Image Source: Etching

Etched comes at a turning point in the race for generative AI infrastructure. In addition to cost issues, the GPUs and other hardware components needed to run models at scale today consume a lot of power.

Goldman Sachs predicts that AI will drive a 160% increase in data center electricity demand by 2030, leading to a sharp rise in greenhouse gas emissions. Meanwhile, researchers at the University of California, Riverside, estimate that global AI use could cause data centers to consume 1.1 trillion to 1.7 trillion gallons of fresh water by 2027, impacting local resources. (Many data centers use water to cool servers.)

Uberti optimistically — or hyperbolically, depending on how you interpret it — sees Sohu as a solution to the industry’s consumer problems.

“Simply put, our future customers can’t afford not to switch to Sohu,” Uberti said. “Companies are willing to bet on Etched because speed and cost are critical to the AI ​​products they’re trying to build.”

But assuming Etched can achieve its goal of bringing Sohu to the mass market in the coming months, can it succeed with so many competitors nipping at its heels?

While Etched currently lacks direct competition, AI chip startup Perceive recently previewed a processor with transformer hardware acceleration. Groq has also made a significant investment in transformer-specific optimizations for its ASIC.

Competition aside, what if Transformers fall out of favor someday? In that case, Uberti says, Etched would do the obvious thing: design a new chip. That makes sense. But given how long it took Sohu to get there, it’s a pretty radical step back.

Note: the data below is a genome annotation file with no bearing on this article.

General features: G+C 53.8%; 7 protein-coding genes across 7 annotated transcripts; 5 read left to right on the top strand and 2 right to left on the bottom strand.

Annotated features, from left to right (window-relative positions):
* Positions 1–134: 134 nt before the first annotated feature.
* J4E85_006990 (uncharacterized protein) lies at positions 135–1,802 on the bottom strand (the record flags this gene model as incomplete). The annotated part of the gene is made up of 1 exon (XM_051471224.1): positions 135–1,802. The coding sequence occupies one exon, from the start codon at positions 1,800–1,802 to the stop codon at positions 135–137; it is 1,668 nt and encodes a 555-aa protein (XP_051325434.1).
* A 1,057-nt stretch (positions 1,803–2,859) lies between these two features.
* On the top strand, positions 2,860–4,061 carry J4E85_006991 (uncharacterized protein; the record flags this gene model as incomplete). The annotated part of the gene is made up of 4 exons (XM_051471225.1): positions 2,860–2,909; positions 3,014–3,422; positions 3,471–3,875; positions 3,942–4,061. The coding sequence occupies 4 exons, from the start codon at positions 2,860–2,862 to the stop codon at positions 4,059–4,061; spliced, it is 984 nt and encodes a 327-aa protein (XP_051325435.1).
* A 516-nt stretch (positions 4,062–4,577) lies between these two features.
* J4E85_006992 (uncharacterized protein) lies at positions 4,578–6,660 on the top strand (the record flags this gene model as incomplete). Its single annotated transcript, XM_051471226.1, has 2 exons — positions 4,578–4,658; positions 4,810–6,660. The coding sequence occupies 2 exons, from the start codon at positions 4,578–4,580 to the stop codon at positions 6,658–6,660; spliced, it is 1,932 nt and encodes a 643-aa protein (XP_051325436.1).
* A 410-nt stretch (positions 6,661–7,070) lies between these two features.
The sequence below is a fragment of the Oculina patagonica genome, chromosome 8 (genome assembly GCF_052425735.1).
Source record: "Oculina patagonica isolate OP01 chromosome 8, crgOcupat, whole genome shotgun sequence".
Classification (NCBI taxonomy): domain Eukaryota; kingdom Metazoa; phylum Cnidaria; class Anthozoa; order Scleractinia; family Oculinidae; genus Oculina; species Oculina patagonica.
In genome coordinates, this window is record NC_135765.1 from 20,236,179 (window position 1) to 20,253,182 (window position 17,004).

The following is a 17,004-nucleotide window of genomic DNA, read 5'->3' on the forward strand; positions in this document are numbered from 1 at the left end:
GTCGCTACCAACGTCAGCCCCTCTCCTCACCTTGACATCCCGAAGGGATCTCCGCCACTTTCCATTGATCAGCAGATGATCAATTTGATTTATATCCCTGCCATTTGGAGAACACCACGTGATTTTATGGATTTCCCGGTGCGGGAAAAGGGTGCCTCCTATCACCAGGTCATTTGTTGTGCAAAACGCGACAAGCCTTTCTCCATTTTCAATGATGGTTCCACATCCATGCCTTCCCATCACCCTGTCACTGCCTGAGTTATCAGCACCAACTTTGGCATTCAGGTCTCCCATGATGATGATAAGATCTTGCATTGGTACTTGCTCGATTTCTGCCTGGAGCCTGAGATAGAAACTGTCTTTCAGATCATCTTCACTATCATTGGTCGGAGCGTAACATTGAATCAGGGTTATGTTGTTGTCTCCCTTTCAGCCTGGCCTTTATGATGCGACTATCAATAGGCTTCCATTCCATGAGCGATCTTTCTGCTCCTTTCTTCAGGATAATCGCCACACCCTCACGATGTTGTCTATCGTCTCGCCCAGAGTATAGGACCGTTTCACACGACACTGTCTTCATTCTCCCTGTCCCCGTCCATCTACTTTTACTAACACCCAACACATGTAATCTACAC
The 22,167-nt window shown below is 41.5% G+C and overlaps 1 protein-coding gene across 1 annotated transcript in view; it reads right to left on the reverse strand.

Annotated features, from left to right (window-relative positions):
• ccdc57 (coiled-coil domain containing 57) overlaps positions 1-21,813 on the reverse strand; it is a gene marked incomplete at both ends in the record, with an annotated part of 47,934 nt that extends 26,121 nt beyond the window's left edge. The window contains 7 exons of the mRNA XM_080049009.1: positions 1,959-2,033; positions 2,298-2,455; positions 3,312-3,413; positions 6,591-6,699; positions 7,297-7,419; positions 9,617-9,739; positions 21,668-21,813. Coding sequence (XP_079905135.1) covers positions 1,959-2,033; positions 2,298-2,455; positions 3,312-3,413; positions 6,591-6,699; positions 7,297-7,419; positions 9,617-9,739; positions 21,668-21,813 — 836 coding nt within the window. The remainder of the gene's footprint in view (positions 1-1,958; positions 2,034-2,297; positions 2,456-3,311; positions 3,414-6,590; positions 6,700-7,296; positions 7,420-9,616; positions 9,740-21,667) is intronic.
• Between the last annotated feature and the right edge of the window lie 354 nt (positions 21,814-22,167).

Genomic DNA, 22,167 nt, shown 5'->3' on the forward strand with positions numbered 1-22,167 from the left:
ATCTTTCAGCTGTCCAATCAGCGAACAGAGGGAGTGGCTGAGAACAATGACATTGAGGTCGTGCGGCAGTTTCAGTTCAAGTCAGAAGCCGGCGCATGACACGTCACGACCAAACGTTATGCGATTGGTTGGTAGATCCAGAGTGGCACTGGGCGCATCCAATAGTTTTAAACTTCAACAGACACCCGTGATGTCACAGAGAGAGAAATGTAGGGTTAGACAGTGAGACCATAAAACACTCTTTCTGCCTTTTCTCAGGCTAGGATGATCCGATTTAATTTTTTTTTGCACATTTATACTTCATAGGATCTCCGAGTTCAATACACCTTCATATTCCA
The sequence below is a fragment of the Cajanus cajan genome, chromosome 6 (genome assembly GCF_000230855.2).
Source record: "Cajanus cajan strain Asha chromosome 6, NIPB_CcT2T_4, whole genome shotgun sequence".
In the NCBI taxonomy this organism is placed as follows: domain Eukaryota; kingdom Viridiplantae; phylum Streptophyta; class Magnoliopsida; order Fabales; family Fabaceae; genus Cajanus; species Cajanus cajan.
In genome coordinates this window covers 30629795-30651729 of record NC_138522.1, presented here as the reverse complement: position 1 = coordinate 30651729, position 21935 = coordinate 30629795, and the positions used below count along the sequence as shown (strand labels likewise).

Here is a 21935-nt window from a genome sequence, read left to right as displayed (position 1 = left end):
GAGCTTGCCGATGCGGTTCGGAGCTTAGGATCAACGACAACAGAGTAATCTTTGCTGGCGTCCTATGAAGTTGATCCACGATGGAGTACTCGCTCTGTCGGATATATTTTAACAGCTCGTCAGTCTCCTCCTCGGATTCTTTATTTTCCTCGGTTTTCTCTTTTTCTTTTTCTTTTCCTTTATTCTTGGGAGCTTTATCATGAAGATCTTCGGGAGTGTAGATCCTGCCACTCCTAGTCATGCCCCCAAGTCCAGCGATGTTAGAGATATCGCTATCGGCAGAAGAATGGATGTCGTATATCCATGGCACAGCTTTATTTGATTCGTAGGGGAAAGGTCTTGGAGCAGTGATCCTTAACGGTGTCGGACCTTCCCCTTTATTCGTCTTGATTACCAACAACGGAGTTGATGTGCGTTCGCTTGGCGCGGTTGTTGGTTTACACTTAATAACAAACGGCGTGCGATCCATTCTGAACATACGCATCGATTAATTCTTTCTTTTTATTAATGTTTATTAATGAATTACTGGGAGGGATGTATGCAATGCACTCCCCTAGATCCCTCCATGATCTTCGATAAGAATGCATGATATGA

None of these concerns stopped investors from pouring huge amounts of money into Etched.

Today, Etched announced that it has closed a $120 million Series A round co-led by Primary Venture Partners and Positive Sum Ventures. This brings Etched’s total funding to $125.36 million, and includes participation from heavyweight angel investors including Peter Thiel (Uberti, Zhu, and Wachen are all Thiel Fellowship alumni), GitHub CEO Thomas Dohmke, Cruise (and Bot Company) co-founder Kyle Vogt, and Quora co-founder Charlie Cheever.

Those investors presumably thought Etched had a decent chance of successfully scaling its server sales business. Perhaps it did — Uberti claimed that unnamed customers had preordered “tens of millions of dollars” in hardware so far. Uberti said the upcoming Sohu Developer Cloud, which will let customers preview Sohu through an online interactive playground, should drive more sales.

Still, it seems too early to tell whether that will be enough to propel Etched and its 35-person team toward the future envisioned by the company’s co-founders. The AI ​​chip space can be unforgiving at the best of times — see the near-failures of high-profile AI chip startups like Mythic and Graphcore, and the sharp drop in AI chip funding in 2023.

However, Uberti’s sales pitch is strong: “Video generation, audio-to-audio models, robotics, and other future AI use cases are only possible with faster chips like Sohu’s. The entire future of AI technology will depend on whether the infrastructure can scale.”